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On the choice of a reference state for one-step perturbation calculations between polar and nonpolar molecules in a polar environment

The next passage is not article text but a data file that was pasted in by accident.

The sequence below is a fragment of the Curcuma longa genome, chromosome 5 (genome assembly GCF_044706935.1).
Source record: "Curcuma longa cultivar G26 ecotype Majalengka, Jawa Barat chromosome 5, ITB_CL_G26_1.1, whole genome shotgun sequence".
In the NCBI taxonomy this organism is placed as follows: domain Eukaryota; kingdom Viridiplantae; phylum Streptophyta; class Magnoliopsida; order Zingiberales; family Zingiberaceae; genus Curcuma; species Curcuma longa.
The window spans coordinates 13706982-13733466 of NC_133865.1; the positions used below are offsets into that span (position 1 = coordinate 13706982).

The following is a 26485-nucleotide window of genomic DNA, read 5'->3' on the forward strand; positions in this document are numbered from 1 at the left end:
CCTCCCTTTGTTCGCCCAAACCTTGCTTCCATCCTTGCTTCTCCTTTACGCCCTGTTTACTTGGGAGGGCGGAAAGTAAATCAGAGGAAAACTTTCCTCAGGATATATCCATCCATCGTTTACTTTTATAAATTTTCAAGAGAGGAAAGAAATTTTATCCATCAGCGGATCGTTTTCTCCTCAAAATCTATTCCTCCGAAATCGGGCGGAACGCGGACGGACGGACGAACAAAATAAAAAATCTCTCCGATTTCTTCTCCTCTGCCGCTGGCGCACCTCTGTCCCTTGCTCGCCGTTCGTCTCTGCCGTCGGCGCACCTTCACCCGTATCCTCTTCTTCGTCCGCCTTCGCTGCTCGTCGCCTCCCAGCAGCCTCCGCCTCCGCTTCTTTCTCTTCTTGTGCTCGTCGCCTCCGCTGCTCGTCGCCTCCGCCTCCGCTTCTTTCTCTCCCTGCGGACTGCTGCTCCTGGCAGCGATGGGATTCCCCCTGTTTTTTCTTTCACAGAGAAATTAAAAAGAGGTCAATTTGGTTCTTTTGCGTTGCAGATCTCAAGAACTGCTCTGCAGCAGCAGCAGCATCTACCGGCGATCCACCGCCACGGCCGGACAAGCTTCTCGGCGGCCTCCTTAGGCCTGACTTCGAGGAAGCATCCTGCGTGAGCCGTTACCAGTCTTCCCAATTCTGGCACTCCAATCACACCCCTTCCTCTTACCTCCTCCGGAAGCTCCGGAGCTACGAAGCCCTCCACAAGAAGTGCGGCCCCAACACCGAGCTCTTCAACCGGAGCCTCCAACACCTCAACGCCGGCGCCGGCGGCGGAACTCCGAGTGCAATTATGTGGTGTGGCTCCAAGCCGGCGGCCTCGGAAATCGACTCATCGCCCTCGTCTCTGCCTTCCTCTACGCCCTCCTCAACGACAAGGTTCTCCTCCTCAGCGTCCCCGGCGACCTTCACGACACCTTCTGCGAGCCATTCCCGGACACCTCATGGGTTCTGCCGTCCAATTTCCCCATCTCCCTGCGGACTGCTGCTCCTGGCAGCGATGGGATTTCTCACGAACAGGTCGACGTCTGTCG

One-step perturbation is an efficient method to estimate free energy differences in molecular dynamics (MD) simulations, but its accuracy depends critically on the choice of an appropriate, possibly unphysical, reference state that optimizes the sampling of the physical end states. In particular, the perturbation from a polar moiety to a nonpolar one and vice versa in a polar environment such as water poses a challenge which is of importance when estimating free energy differences that involve entropy changes and the hydrophobic effect. In this work, we systematically study the performance of the one-step perturbation method in the calculation of the free enthalpy difference between a polar water solute and a nonpolar “water” solute molecule solvated in a box of 999 polar water molecules. Both these polar and nonpolar physical reference states fail to predict the free enthalpy difference as obtained by thermodynamic integration, but the result is worse using the nonpolar physical reference state, because both a properly sized cavity and a favorable orientation of the polar solute in a polar environment are rarely, if ever, sampled in a simulation of the nonpolar solute in such an environment. Use of nonphysical soft-core reference states helps to sample properly sized cavities, and post-MD simulation rotational and translational sampling of the solute to be perturbed leads to much improved free enthalpy estimates from one-step perturbation. © 2012 Wiley Periodicals, Inc.